Jane Norling

Fight to End Violence Against Women, 1978-2017
13 x 9 in.

This Is What a Feminist Looks Like

The 2016 US presidential outcome unleashed creative outrage & fight-back onto the streets inauguration day and Day After, January 20 & 21, 2017. For this, I made a digital version of my 1978 Fight To End Violence Against Women poster (designed & printed celebrating release from prison of agricultural worker Inez García, whose 1974 conviction for defending herself against rapists fired up a movement against gender-based violence, contributing to her 1977 retrial and acquittal). Early 2017, I mailed batches of posters around the country to family & colleagues for marchers to carry in their regions. (Thank you, Autumn Press, for printing 750 posters free)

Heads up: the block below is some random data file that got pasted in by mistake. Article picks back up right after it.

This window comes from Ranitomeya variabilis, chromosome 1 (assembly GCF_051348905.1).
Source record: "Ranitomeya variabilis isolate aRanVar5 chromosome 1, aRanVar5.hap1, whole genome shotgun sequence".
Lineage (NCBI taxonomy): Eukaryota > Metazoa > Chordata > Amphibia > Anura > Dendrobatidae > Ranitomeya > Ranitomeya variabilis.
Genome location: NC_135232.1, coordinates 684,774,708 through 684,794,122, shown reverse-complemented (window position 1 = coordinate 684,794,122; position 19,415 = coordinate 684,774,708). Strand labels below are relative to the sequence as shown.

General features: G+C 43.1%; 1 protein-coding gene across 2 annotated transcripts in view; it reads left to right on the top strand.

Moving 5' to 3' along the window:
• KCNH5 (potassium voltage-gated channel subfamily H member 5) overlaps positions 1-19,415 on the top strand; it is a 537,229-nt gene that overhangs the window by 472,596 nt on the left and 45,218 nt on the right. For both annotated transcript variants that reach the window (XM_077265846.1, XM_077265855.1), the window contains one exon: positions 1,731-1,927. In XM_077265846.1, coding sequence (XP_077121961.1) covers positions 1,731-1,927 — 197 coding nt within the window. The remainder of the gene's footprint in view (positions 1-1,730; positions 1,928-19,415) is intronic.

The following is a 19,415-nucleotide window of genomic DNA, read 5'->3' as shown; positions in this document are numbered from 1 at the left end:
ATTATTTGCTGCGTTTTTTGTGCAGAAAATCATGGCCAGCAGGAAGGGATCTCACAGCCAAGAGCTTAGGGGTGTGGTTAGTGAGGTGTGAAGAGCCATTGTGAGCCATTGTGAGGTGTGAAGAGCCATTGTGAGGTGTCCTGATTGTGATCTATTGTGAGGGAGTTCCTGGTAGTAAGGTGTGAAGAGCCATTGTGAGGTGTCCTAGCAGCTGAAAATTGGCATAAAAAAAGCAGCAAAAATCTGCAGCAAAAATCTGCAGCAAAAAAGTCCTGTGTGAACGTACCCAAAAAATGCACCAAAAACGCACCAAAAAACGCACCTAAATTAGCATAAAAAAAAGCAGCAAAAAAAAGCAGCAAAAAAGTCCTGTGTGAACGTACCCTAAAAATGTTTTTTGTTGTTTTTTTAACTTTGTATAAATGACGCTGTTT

Nov 2018 mid-term elections brought significant changes toward justice built largely on careful, vibrant organizing by women, people of color, LGBTQ communities, young people eager to create humane life and protect the planet. A necessary step toward dismantling the patriarchy dominating the world.

Patriarchy took a hit in Harris County, Texas, when 17 African American women won their judicial elections, joining 2 black women already on the bench, wiping out the republicans. Working together as Black Girl Magic to win their campaigns, the women now form a bloc of compassion ensuring equal opportunity for poor and disadvantaged who come into the judicial system.

The stunning photo of 19 African American women judges struck me as a refreshingly new picture of feminism–developed within the current legal system, yet changing it through force of women’s organization and lived compassion for the people they’re elected to serve. My 1978 poster acknowledged a hard-won legal victory by a migrant woman fighting back against male violence against her.

© Jane Norling